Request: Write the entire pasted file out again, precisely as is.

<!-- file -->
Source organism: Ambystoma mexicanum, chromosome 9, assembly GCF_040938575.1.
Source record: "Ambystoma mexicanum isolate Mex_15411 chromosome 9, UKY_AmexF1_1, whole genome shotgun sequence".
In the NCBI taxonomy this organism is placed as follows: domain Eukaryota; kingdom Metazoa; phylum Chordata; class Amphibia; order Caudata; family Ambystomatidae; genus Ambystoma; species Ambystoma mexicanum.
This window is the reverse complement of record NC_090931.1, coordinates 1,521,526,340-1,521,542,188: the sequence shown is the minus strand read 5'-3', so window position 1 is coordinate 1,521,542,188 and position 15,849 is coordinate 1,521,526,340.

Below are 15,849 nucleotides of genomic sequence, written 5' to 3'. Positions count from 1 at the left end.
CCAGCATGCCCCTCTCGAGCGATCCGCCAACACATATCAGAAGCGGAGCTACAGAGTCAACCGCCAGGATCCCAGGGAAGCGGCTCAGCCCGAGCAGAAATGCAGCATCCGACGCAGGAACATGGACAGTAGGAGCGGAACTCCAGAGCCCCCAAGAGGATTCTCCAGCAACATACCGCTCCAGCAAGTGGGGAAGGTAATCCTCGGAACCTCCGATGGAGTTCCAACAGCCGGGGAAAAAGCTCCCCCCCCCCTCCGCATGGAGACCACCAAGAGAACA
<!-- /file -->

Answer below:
Source organism: Ambystoma mexicanum, chromosome 9, assembly GCF_040938575.1.
Source record: "Ambystoma mexicanum isolate Mex_15411 chromosome 9, UKY_AmexF1_1, whole genome shotgun sequence".
In the NCBI taxonomy this organism is placed as follows: domain Eukaryota; kingdom Metazoa; phylum Chordata; class Amphibia; order Caudata; family Ambystomatidae; genus Ambystoma; species Ambystoma mexicanum.
This window is the reverse complement of record NC_090931.1, coordinates 1,521,526,340-1,521,542,188: the sequence shown is the minus strand read 5'-3', so window position 1 is coordinate 1,521,542,188 and position 15,849 is coordinate 1,521,526,340.

Below are 15,849 nucleotides of genomic sequence, written 5' to 3'. Positions count from 1 at the left end.
CCAGCATGCCCCTCTCGAGCGATCCGCCAACACATATCAGAAGCGGAGCTACAGAGTCAACCGCCAGGATCCCAGGGAAGCGGCTCAGCCCGAGCAGAAATGCAGCATCCGACGCAGGAACATGGACAGTAGGAGCGGAACTCCAGAGCCCCCAAGAGGATTCTCCAGCAACATACCGCTCCAGCAAGTGGGGAAGGTAATCCTCGGAACCTCCGATGGAGTTCCAACAGCCGGGGAAAAAGCTCCCCCCCCCCTCCGCATGGAGACCACCAAGAGAACA